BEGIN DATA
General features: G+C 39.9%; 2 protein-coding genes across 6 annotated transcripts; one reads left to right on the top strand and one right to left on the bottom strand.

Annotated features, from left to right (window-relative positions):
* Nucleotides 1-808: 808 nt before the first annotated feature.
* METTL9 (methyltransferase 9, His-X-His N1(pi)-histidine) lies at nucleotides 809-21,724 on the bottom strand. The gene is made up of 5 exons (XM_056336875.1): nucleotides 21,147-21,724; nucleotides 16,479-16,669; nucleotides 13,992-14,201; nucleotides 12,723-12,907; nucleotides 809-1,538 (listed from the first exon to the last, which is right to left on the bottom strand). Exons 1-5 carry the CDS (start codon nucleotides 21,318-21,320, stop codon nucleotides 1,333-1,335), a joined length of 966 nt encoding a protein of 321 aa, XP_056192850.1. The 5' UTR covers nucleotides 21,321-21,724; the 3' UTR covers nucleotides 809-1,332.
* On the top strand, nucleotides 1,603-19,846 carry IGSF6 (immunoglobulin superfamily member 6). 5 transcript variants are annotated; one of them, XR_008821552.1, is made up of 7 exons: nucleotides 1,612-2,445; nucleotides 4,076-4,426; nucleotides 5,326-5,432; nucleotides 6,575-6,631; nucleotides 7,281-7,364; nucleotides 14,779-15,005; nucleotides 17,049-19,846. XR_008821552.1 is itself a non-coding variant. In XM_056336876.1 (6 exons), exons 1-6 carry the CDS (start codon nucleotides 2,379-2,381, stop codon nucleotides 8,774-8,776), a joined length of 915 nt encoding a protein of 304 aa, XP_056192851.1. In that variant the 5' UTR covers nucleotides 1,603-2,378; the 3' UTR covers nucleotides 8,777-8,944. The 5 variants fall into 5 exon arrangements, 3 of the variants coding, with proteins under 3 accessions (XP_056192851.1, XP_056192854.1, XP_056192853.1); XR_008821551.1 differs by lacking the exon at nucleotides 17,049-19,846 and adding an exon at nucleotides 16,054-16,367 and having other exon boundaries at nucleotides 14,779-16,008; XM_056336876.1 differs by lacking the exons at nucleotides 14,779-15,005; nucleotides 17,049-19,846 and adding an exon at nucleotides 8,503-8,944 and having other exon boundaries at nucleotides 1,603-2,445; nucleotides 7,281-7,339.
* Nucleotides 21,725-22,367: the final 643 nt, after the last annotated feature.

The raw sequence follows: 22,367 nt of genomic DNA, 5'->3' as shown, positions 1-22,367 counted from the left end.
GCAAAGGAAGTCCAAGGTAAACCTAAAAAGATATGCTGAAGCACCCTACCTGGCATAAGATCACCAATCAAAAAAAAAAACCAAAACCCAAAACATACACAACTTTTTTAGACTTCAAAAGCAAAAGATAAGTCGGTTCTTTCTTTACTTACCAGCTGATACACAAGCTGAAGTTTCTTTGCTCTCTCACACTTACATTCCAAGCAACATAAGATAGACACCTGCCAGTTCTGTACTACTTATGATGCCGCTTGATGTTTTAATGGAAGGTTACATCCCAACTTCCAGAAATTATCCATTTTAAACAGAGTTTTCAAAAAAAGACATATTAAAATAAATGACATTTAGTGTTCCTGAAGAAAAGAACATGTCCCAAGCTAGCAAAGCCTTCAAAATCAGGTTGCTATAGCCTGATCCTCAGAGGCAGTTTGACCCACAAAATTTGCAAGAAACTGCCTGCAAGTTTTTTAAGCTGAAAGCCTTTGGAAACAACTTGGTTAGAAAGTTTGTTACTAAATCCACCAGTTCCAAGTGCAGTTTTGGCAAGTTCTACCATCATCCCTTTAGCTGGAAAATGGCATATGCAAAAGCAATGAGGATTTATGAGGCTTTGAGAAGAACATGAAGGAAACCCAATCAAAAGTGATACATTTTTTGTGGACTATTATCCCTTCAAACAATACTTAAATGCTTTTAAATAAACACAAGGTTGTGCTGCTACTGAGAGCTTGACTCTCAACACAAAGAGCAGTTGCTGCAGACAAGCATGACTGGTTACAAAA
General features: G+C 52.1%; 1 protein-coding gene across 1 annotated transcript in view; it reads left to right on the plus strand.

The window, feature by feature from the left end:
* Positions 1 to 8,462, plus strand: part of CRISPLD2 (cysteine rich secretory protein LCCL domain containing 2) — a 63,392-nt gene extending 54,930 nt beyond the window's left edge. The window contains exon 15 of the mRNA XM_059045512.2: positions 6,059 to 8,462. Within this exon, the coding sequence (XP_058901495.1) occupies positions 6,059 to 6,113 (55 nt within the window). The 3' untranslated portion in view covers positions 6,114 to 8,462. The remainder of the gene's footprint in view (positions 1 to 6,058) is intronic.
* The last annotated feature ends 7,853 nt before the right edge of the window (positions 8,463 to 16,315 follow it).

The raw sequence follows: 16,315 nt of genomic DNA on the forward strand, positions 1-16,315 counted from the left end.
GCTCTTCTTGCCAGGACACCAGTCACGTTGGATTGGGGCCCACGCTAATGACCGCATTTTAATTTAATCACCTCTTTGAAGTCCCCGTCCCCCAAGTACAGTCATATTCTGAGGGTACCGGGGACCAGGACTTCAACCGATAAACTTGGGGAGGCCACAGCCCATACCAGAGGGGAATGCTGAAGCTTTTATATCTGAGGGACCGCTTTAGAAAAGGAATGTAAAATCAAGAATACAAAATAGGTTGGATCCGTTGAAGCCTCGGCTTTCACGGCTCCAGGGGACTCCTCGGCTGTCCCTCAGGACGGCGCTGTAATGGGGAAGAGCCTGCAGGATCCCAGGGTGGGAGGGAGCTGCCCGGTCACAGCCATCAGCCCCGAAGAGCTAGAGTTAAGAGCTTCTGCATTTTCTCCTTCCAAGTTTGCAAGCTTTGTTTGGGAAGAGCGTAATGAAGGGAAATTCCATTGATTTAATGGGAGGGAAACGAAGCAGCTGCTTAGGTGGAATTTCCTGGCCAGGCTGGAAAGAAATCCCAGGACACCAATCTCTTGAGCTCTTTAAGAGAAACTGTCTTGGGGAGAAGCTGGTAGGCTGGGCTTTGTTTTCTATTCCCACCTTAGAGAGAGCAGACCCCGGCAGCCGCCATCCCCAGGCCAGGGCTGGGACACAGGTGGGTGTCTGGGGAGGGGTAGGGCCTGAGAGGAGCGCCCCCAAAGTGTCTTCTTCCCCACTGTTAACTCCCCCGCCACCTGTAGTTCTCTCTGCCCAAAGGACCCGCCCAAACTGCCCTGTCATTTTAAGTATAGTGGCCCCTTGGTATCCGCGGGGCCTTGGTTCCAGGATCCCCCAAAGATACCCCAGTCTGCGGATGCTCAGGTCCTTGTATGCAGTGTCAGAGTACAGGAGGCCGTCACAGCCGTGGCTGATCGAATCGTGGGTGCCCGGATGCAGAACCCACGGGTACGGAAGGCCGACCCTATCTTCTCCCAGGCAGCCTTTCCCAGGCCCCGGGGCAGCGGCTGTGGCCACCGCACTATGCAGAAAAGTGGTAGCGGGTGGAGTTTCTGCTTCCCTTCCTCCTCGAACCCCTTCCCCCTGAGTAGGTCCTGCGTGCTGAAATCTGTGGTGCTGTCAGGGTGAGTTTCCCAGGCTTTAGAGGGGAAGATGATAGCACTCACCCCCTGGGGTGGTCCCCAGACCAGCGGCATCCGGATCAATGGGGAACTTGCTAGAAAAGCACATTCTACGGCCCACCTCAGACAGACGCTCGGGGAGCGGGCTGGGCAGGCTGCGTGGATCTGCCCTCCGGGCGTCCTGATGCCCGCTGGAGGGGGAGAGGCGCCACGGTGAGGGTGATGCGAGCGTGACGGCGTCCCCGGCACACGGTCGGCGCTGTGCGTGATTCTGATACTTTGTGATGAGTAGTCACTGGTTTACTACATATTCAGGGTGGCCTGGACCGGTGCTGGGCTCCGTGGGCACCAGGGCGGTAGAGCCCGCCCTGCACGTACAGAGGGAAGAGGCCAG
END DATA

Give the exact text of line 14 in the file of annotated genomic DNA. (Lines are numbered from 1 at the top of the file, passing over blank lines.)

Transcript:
GCTCTTCTTGCCAGGACACCAGTCACGTTGGATTGGGGCCCACGCTAATGACCGCATTTTAATTTAATCACCTCTTTGAAGTCCCCGTCCCCCAAGTACAGTCATATTCTGAGGGTACCGGGGACCAGGACTTCAACCGATAAACTTGGGGAGGCCACAGCCCATACCAGAGGGGAATGCTGAAGCTTTTATATCTGAGGGACCGCTTTAGAAAAGGAATGTAAAATCAAGAATACAAAATAGGTTGGATCCGTTGAAGCCTCGGCTTTCACGGCTCCAGGGGACTCCTCGGCTGTCCCTCAGGACGGCGCTGTAATGGGGAAGAGCCTGCAGGATCCCAGGGTGGGAGGGAGCTGCCCGGTCACAGCCATCAGCCCCGAAGAGCTAGAGTTAAGAGCTTCTGCATTTTCTCCTTCCAAGTTTGCAAGCTTTGTTTGGGAAGAGCGTAATGAAGGGAAATTCCATTGATTTAATGGGAGGGAAACGAAGCAGCTGCTTAGGTGGAATTTCCTGGCCAGGCTGGAAAGAAATCCCAGGACACCAATCTCTTGAGCTCTTTAAGAGAAACTGTCTTGGGGAGAAGCTGGTAGGCTGGGCTTTGTTTTCTATTCCCACCTTAGAGAGAGCAGACCCCGGCAGCCGCCATCCCCAGGCCAGGGCTGGGACACAGGTGGGTGTCTGGGGAGGGGTAGGGCCTGAGAGGAGCGCCCCCAAAGTGTCTTCTTCCCCACTGTTAACTCCCCCGCCACCTGTAGTTCTCTCTGCCCAAAGGACCCGCCCAAACTGCCCTGTCATTTTAAGTATAGTGGCCCCTTGGTATCCGCGGGGCCTTGGTTCCAGGATCCCCCAAAGATACCCCAGTCTGCGGATGCTCAGGTCCTTGTATGCAGTGTCAGAGTACAGGAGGCCGTCACAGCCGTGGCTGATCGAATCGTGGGTGCCCGGATGCAGAACCCACGGGTACGGAAGGCCGACCCTATCTTCTCCCAGGCAGCCTTTCCCAGGCCCCGGGGCAGCGGCTGTGGCCACCGCACTATGCAGAAAAGTGGTAGCGGGTGGAGTTTCTGCTTCCCTTCCTCCTCGAACCCCTTCCCCCTGAGTAGGTCCTGCGTGCTGAAATCTGTGGTGCTGTCAGGGTGAGTTTCCCAGGCTTTAGAGGGGAAGATGATAGCACTCACCCCCTGGGGTGGTCCCCAGACCAGCGGCATCCGGATCAATGGGGAACTTGCTAGAAAAGCACATTCTACGGCCCACCTCAGACAGACGCTCGGGGAGCGGGCTGGGCAGGCTGCGTGGATCTGCCCTCCGGGCGTCCTGATGCCCGCTGGAGGGGGAGAGGCGCCACGGTGAGGGTGATGCGAGCGTGACGGCGTCCCCGGCACACGGTCGGCGCTGTGCGTGATTCTGATACTTTGTGATGAGTAGTCACTGGTTTACTACATATTCAGGGTGGCCTGGACCGGTGCTGGGCTCCGTGGGCACCAGGGCGGTAGAGCCCGCCCTGCACGTACAGAGGGAAGAGGCCAG